Urban Beekeeping on Green Rooftops

My hometown of Washington, DC is famous for scandal and brokenness so you’ll pardon us capital dwellers a little bragging when something goes right.

Last year 300,000 square feet of green roofs popped up in our city, more than any other in America. Often perched within those urban building-top oases are microfarms with thousands of workers creating one of the world’s most sought-after—and some say most endangered—agricultural product: honey.

Rooftop bees’ global star has risen nearly as quickly as the Beatles. Urban beekeeping is the rage from Melbourne to Paris to London, where anxiety bubbled that there weren’t enough plants to satisfy the sudden influx of bees’ need for nectar. Momentarily setting aside the $500 Williams-Sonoma Backyard Beehive & Starter Kit (bees not included) it’s no longer just for serious beekeepers and elite foodies with time on their hands and dreams of bottling personal-label artisanal honey.

Photo of honeycomb.

Photograph by Emma Hogbin Westby, Creative Commons 2.0

Not coincidentally, green roofs earn credits toward a building’s LEED (Leadership in Environmental Energy and Design) certification, an ecological wellness stamp of approval developers drool over. Green roofs provide vegetation for water control, wildlife habitat, and better urban air quality. So if a building goes through the expense of creating a green roof to enhance its LEED certification potential and there’s space for a small hive, why not lean into the trend?

Where there is good food, chefs aren’t far behind. Juniper Restaurant’s Executive Chef Ian Bens keeps bees on the roof of the Washington Fairmont Hotel, where his restaurant is located, and uses the honey in his walnut bread, among other dishes. The hotel chain keeps bees at about 20 of its properties, from Yangcheng Lake, China to Mayakoba, Mexico. Founding Farmers Restaurant in DC teamed up with neighboring George Washington University, which has 13 hives on its roofs, on bee research and education.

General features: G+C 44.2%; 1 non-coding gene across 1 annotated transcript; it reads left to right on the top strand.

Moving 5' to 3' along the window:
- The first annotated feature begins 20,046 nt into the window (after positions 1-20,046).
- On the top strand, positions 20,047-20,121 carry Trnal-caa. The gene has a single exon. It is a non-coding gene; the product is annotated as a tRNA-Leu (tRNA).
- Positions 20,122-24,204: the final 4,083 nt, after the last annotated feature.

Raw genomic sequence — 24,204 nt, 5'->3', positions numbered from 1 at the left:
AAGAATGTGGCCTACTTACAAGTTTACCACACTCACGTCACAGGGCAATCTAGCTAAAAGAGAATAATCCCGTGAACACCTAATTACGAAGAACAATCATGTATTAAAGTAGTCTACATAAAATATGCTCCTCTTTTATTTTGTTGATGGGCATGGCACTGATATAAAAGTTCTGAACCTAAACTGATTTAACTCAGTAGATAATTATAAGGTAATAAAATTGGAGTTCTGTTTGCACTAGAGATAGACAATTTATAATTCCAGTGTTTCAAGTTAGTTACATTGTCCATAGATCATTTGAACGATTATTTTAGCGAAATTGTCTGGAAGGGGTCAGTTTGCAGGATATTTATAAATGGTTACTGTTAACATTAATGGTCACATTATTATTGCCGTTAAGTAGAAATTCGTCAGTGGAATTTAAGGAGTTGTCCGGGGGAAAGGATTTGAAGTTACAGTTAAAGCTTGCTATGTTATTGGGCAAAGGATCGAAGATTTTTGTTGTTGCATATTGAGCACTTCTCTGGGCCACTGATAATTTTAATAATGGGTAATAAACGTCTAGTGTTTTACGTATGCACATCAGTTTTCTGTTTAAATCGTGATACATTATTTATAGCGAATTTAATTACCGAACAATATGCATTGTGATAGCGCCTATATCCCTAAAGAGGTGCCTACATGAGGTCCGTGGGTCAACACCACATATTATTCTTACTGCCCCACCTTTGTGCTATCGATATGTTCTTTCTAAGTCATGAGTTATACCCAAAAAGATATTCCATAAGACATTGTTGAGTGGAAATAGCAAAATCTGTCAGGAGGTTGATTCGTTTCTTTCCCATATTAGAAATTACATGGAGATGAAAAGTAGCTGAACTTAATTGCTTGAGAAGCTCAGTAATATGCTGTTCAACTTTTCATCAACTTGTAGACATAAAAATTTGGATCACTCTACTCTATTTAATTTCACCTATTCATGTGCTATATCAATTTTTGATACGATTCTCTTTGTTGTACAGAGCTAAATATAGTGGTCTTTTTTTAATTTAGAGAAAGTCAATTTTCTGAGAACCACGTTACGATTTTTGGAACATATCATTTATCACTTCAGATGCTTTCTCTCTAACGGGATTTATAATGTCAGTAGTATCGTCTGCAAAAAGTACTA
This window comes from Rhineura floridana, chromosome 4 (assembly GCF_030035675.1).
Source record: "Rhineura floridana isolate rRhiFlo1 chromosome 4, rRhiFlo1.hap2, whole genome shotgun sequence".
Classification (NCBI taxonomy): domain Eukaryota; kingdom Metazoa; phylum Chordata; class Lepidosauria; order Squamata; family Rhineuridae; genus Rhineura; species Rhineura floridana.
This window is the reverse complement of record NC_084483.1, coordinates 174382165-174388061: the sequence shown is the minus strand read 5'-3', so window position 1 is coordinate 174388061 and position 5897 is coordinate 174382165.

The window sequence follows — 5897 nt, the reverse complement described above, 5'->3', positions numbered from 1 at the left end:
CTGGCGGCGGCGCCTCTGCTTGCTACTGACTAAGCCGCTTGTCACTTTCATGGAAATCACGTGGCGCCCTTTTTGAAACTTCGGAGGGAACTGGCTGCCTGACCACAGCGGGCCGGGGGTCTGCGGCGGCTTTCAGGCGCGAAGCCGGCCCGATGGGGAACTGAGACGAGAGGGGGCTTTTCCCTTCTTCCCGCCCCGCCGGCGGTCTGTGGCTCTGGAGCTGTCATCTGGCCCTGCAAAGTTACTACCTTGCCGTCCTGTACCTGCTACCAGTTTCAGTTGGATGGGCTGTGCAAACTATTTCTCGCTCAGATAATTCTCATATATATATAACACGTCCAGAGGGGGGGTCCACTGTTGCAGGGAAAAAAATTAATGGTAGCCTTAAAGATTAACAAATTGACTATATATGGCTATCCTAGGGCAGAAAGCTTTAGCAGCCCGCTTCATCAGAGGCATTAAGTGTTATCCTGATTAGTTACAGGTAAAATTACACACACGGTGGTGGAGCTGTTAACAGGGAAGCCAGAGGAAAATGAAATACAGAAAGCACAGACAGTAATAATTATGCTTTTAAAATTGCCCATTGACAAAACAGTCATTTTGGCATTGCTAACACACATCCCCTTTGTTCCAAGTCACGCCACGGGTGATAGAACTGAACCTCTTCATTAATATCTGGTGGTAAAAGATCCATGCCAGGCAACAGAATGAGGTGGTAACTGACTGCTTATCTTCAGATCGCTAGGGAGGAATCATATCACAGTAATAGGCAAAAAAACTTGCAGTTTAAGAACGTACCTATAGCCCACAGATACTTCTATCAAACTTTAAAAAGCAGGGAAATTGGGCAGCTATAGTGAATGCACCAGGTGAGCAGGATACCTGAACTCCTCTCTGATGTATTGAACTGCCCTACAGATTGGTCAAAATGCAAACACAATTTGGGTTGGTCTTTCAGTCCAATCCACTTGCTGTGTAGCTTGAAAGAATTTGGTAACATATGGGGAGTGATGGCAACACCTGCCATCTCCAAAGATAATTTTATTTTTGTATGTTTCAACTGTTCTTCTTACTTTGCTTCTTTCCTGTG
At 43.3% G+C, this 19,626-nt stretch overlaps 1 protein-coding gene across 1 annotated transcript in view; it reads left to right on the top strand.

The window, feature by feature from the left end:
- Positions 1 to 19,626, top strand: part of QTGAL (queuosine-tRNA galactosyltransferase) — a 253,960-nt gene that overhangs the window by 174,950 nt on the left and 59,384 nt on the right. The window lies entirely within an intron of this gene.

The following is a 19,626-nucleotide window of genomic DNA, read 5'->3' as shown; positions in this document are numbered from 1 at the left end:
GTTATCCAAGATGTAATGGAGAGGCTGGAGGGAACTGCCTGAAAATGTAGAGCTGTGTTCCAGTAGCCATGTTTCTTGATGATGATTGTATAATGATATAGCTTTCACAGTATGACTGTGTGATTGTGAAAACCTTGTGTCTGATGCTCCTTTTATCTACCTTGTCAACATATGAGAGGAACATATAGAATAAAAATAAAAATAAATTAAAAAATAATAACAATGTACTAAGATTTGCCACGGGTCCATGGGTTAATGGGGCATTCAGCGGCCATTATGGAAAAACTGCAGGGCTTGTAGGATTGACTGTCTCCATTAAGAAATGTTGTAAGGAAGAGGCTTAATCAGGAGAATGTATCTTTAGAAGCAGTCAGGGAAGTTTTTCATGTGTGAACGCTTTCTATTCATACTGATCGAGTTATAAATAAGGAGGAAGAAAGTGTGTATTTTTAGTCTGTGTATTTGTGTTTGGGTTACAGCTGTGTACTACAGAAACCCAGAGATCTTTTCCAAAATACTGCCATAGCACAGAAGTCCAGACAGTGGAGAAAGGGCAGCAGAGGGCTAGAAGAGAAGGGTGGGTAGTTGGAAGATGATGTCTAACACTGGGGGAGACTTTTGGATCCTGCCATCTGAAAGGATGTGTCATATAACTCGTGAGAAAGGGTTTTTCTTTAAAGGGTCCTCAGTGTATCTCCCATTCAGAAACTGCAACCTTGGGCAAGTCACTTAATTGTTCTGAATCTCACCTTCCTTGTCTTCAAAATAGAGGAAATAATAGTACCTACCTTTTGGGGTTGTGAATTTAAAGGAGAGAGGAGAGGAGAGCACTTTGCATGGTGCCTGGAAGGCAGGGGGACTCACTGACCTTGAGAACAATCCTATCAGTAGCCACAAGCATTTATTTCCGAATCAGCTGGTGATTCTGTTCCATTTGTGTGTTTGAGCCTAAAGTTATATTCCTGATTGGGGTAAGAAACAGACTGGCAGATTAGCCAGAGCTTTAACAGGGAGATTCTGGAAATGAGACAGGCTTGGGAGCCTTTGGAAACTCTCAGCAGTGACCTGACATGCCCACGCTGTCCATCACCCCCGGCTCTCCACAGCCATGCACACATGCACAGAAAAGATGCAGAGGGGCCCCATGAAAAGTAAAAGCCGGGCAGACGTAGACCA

Honey is often mislabeled, mixed with sugar or corn syrup to produce a sweeter and cheaper product. Many products labeled “honey” contain no traceable pollen, which most claim is the only way to identify that the food is honey and not a manmade sugar syrup. Food with a story and traceable source—the roof of the restaurant where you’re eating—attracts customers, and if that story also enhances a business’s environmental profile, so the better.

Restaurants’ participation in research and creating new colonies are critical, as abrupt disappearances of worker honeybees, a syndrome known as colony collapse disorder (CCD), has plagued the bee population since 2005. Debate continues over the cause of mysterious CCD but a Harvard study released last week in the Journal of Insectology shows that exposure to specific insecticides leads to CCD. The insectisides, known as neonicotinoids and chemically similar to nicotine, become widely used in the 2000s, immediately prior to the onset of CCD. A Department of Agriculture study earlier this year attributes CCD to the Tobacco Ringspot Virus (maybe, between the nicotine and the virus, we can all blame Big Tobacco for everything and call it a day).

Whatever CCD’s cause, keeping honeybees abundant and happy is crucial to feeding a planet of 7 billion, because wild plants depend on pollinators and even a third of agricultural crops need animals for cross-pollination, according to the National Resources Defense Council. Without bees, further high-tech plant engineering would be required to keep up with food production and farming.

New interest breeds new industry. Starry-eyed beekeeping hopefuls, fantasizing about entering a honey trade or hobby from the comfort of their rooftops while saving the planet, may need apiary assistance. Luckily, for consultation, DC’s three-year-old Georgetown Honeybee Company is just a phone call away.

This story is part of National Geographic‘s special eight-month Future of Food series.